Manpage of RENAME


Section: Linux Programmer's Manual (2)
Updated: 2017-09-15


rename, renameat, renameat2 - change the name or location of a file  


#include <stdio.h>int rename(const char *oldpath, const char *newpath);#include <fcntl.h>           /* Definition of AT_* constants */
#include <stdio.h>int renameat(int olddirfd, const char *oldpath,             int newdirfd, const char *newpath);int renameat2(int olddirfd, const char *oldpath,              int newdirfd, const char *newpath, unsigned int flags);

Note: There is no glibc wrapper for renameat2(); see NOTES.

Feature Test Macro Requirements for glibc (see feature_test_macros(7)):


Since glibc 2.10:
_POSIX_C_SOURCE >= 200809L
Before glibc 2.10:


rename() renames a file, moving it between directories if required. Any other hard links to the file (as created using link(2)) are unaffected. Open file descriptors for oldpathare also unaffected.

Various restrictions determine whether or not the rename operation succeeds: see ERRORS below.

If newpathalready exists, it will be atomically replaced, so that there is no point at which another process attempting to access newpathwill find it missing. However, there will probably be a window in which both oldpathand newpathrefer to the file being renamed.

If oldpathand newpathare existing hard links referring to the same file, then rename() does nothing, and returns a success status.

If newpathexists but the operation fails for some reason, rename() guarantees to leave an instance of newpathin place.

oldpathcan specify a directory. In this case, newpathmust either not exist, or it must specify an empty directory.

If oldpathrefers to a symbolic link, the link is renamed; if newpathrefers to a symbolic link, the link will be overwritten.  


The renameat() system call operates in exactly the same way as rename(), except for the differences described here.

If the pathname given in oldpathis relative, then it is interpreted relative to the directory referred to by the file descriptor olddirfd(rather than relative to the current working directory of the calling process, as is done by rename() for a relative pathname).

If oldpathis relative and olddirfdis the special value AT_FDCWD, then oldpathis interpreted relative to the current working directory of the calling process (like rename()).

If oldpathis absolute, then olddirfdis ignored.

The interpretation of newpathis as for oldpath, except that a relative pathname is interpreted relative to the directory referred to by the file descriptor newdirfd.

See openat(2) for an explanation of the need for renameat().  


renameat2() has an additional flagsargument. A renameat2() call with a zero flagsargument is equivalent to renameat().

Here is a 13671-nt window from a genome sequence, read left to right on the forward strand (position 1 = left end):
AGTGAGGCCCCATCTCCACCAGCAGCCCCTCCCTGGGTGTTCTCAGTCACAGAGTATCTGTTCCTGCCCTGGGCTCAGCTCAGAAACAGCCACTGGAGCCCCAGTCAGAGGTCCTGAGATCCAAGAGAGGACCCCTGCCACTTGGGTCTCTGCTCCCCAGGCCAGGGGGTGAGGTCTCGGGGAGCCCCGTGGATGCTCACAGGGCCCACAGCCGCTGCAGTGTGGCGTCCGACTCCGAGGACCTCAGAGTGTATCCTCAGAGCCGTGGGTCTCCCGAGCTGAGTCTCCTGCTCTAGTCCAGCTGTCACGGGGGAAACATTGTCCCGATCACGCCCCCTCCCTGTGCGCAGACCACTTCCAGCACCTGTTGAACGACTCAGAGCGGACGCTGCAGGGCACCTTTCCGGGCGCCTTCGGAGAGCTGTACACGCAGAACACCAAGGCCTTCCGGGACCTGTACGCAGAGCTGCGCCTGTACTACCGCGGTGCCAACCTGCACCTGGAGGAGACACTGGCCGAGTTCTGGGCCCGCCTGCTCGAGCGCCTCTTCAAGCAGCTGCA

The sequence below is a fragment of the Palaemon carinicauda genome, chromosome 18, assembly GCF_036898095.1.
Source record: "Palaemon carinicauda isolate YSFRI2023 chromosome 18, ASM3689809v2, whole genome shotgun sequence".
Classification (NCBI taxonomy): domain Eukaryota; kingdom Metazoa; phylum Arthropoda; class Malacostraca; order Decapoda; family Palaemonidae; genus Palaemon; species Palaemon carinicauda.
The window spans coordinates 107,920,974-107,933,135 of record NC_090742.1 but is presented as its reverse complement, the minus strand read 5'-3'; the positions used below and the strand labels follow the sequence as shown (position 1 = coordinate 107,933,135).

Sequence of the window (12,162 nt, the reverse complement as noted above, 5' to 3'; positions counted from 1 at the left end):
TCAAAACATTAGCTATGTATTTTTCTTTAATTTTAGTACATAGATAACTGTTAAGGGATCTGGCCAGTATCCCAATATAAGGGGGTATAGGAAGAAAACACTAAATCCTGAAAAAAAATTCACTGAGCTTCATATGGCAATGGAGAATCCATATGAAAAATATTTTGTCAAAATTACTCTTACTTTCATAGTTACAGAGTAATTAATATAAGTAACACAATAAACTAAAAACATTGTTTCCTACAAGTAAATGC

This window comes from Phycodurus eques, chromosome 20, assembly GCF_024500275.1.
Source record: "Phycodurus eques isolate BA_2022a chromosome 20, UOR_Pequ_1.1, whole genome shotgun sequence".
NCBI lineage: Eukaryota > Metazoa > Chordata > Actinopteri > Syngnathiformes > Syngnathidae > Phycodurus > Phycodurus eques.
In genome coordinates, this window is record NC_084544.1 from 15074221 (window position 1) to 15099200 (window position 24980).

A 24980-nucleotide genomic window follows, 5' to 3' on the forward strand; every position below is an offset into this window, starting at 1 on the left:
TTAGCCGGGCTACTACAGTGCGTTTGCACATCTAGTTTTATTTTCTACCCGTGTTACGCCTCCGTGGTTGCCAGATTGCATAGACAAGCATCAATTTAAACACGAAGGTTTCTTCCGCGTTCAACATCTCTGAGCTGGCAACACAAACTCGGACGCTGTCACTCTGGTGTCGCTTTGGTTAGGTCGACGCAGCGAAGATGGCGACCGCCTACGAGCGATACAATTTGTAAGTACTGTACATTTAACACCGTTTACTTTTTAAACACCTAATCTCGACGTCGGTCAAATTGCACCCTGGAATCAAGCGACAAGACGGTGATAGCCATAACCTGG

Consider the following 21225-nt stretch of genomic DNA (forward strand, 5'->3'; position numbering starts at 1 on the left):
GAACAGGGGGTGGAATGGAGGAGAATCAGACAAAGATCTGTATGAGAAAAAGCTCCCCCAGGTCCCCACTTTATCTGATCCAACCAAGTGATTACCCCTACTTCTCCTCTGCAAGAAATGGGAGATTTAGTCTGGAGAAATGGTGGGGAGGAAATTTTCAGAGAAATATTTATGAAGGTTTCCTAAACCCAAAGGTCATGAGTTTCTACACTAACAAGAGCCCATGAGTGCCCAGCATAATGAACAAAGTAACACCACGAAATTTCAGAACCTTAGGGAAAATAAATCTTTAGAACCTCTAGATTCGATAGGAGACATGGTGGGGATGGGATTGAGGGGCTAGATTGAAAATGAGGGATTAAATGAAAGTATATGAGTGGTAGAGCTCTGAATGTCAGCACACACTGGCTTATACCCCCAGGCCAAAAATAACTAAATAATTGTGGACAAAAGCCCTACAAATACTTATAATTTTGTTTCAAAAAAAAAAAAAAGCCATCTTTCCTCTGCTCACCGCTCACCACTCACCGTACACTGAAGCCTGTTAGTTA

The flagsargument is a bit mask consisting of zero or more of the following flags:

Atomically exchange oldpathand newpath. Both pathnames must exist but may be of different types (e.g., one could be a non-empty directory and the other a symbolic link).
Don't overwrite newpathof the rename. Return an error if newpathalready exists.
RENAME_NOREPLACEcan't be employed together with RENAME_EXCHANGE.
RENAME_WHITEOUT (since Linux 3.18)
This operation makes sense only for overlay/union filesystem implementations.
Specifying RENAME_WHITEOUTcreates a "whiteout" object at the source of the rename at the same time as performing the rename. The whole operation is atomic, so that if the rename succeeds then the whiteout will also have been created.
A "whiteout" is an object that has special meaning in union/overlay filesystem constructs. In these constructs, multiple layers exist and only the top one is ever modified. A whiteout on an upper layer will effectively hide a matching file in the lower layer, making it appear as if the file didn't exist.
When a file that exists on the lower layer is renamed, the file is first copied up (if not already on the upper layer) and then renamed on the upper, read-write layer. At the same time, the source file needs to be "whiteouted" (so that the version of the source file in the lower layer is rendered invisible). The whole operation needs to be done atomically.
When not part of a union/overlay, the whiteout appears as a character device with a {0,0} device number.
RENAME_WHITEOUTrequires the same privileges as creating a device node (i.e., the CAP_MKNODcapability).
RENAME_WHITEOUTcan't be employed together with RENAME_EXCHANGE.
RENAME_WHITEOUTrequires support from the underlying filesystem. Among the filesystems that provide that support are shmem (since Linux 3.18), ext4 (since Linux 3.18), and XFS (since Linux 4.1).


On success, zero is returned. On error, -1 is returned, and errnois set appropriately.